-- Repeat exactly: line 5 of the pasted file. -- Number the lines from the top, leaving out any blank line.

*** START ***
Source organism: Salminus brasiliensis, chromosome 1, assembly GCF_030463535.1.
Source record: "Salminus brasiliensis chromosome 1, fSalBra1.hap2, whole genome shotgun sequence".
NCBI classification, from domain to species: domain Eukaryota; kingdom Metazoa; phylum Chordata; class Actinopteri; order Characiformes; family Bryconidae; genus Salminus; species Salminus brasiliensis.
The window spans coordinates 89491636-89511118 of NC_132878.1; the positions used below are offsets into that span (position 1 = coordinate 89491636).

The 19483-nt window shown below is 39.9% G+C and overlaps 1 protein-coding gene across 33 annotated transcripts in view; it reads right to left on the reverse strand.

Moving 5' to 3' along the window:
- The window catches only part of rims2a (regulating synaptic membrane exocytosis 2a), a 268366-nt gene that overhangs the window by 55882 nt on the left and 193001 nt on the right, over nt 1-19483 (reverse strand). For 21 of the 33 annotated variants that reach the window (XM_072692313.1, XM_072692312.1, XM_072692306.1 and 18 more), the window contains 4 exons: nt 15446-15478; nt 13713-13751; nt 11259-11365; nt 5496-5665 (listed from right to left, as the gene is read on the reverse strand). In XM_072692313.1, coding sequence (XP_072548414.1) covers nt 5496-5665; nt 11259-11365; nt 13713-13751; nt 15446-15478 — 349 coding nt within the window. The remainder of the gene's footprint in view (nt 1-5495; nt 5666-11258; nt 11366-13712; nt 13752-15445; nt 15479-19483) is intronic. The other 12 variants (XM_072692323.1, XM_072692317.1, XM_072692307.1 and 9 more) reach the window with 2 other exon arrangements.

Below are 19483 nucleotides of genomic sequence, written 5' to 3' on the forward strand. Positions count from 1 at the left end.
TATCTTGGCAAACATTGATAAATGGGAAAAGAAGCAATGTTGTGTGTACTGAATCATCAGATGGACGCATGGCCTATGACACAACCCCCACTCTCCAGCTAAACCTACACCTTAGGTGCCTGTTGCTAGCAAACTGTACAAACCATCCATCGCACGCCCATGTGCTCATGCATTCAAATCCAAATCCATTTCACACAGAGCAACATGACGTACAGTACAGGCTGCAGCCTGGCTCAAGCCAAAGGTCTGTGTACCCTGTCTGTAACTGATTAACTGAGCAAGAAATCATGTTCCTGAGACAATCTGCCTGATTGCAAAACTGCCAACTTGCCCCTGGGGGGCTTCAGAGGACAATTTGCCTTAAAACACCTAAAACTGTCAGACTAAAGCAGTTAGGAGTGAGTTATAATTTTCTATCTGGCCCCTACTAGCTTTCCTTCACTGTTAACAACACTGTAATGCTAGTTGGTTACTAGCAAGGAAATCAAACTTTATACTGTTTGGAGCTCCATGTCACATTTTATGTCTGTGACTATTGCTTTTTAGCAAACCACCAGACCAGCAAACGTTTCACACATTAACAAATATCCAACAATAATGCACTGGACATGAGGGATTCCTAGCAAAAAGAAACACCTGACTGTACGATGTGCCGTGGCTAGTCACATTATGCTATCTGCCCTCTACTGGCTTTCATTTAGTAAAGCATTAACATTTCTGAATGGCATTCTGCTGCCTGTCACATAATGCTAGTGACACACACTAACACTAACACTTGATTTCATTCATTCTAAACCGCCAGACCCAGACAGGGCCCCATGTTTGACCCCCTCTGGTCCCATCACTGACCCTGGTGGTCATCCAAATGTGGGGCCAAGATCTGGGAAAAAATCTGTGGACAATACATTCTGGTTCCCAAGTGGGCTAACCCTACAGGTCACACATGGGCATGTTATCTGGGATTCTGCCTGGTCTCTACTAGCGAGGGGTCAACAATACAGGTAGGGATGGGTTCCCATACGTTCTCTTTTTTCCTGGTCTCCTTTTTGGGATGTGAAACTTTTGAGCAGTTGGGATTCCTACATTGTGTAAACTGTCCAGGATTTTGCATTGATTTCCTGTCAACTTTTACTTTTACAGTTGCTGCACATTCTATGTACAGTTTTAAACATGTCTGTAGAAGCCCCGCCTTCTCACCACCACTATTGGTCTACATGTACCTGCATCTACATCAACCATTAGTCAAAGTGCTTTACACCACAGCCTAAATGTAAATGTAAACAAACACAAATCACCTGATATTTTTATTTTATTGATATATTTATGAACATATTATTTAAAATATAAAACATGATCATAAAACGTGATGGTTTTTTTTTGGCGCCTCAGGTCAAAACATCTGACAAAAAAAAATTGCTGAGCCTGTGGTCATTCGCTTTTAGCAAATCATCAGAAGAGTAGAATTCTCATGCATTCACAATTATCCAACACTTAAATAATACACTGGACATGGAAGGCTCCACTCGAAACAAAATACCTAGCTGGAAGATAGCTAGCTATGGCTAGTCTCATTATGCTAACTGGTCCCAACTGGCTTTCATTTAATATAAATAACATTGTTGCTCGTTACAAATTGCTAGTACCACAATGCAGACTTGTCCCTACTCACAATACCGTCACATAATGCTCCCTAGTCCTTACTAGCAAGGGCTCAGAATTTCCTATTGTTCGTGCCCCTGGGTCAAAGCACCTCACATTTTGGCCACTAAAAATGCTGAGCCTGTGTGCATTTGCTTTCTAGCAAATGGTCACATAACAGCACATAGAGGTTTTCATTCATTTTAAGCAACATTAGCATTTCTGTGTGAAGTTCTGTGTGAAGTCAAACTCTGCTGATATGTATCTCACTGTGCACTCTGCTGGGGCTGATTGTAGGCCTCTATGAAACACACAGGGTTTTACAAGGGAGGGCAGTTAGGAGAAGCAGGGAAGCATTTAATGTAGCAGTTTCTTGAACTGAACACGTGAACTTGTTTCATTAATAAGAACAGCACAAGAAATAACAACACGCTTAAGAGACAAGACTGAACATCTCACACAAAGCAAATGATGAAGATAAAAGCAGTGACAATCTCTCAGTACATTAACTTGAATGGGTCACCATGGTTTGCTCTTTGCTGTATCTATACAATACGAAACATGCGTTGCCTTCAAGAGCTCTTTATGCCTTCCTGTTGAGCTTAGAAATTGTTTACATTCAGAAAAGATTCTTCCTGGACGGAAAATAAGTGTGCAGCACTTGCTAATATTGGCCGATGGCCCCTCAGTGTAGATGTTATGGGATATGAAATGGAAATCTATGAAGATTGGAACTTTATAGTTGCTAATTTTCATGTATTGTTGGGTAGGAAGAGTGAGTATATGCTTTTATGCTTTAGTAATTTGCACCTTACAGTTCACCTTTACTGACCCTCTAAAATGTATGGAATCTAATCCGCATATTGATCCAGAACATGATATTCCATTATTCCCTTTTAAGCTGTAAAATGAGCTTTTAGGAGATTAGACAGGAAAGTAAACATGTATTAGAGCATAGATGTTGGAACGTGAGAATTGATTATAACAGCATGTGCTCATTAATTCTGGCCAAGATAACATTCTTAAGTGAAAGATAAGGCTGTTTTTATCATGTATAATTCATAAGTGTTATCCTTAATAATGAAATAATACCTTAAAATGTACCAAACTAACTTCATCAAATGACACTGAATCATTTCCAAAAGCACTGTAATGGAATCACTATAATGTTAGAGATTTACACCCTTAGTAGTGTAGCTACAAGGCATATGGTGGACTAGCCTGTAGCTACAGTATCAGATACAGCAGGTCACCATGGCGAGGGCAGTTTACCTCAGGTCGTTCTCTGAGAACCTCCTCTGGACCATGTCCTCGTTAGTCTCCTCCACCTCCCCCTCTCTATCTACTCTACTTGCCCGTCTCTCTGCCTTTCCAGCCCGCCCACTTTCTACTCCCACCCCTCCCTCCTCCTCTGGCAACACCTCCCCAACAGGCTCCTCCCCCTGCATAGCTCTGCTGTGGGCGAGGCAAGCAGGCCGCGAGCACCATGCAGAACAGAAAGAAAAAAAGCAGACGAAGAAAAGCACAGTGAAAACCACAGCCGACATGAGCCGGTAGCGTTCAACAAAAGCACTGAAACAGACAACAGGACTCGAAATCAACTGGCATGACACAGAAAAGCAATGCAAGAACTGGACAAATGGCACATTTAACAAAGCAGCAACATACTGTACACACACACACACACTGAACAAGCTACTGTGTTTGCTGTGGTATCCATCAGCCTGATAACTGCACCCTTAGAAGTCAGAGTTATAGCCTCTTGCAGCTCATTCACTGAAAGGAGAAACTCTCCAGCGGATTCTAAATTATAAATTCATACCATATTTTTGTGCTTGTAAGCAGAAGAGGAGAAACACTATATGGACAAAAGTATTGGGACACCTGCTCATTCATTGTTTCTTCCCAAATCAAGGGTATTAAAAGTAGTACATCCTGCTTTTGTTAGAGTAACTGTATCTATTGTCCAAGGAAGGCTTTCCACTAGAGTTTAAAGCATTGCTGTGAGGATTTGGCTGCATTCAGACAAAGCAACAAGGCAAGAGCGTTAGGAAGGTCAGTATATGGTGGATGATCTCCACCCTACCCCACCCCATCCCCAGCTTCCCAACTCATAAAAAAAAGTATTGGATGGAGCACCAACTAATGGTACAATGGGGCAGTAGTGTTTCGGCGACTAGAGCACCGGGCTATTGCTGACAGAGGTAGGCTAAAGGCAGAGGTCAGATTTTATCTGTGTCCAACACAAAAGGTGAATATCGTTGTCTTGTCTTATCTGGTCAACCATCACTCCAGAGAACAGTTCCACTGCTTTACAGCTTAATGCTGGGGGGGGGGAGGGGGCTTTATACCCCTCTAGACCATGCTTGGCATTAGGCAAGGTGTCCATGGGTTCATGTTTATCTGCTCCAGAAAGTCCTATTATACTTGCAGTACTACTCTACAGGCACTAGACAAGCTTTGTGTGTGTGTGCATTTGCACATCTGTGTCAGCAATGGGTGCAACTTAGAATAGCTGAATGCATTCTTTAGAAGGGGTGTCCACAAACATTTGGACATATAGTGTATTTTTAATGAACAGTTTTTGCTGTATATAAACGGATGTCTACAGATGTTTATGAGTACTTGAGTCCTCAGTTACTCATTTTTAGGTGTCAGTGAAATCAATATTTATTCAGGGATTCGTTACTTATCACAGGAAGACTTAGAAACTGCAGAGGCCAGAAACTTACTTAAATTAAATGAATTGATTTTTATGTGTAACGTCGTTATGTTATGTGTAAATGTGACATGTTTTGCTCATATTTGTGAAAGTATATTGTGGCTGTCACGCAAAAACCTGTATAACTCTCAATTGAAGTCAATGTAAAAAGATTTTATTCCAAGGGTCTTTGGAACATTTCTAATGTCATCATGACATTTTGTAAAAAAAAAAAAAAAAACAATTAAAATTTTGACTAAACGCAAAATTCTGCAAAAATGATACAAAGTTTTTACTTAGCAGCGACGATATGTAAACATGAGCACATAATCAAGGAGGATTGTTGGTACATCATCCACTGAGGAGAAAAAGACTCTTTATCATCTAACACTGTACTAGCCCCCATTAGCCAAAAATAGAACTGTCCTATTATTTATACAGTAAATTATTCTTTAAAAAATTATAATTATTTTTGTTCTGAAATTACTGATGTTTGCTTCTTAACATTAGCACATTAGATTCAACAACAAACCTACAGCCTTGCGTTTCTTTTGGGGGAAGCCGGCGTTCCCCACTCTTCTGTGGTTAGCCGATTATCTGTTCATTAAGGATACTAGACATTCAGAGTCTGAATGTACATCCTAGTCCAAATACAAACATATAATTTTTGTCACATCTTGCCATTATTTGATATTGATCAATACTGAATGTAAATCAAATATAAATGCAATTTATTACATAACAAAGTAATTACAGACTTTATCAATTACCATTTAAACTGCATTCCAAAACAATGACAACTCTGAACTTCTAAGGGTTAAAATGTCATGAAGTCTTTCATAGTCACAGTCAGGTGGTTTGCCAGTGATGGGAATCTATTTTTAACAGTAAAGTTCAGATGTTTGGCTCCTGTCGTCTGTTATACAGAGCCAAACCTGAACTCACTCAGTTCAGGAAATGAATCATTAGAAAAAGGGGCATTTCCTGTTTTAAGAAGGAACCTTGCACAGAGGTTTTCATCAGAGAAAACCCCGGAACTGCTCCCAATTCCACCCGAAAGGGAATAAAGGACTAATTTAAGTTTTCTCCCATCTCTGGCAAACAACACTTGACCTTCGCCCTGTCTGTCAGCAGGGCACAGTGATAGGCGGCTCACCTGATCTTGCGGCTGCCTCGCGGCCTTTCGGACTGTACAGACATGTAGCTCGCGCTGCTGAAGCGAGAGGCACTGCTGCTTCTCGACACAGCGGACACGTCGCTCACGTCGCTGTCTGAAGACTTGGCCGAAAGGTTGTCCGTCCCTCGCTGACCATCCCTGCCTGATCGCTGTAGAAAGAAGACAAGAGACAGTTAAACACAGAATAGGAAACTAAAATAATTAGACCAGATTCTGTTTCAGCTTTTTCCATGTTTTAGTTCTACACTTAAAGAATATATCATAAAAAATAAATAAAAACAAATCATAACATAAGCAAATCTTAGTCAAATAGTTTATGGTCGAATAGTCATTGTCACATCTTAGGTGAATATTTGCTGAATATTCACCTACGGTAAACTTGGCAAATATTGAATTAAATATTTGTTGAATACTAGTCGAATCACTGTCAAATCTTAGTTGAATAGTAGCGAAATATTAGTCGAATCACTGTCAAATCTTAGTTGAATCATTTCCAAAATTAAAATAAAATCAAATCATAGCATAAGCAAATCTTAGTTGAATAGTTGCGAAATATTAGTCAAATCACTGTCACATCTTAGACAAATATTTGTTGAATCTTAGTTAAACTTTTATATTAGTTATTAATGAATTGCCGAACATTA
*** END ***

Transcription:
The 19483-nt window shown below is 39.9% G+C and overlaps 1 protein-coding gene across 33 annotated transcripts in view; it reads right to left on the reverse strand.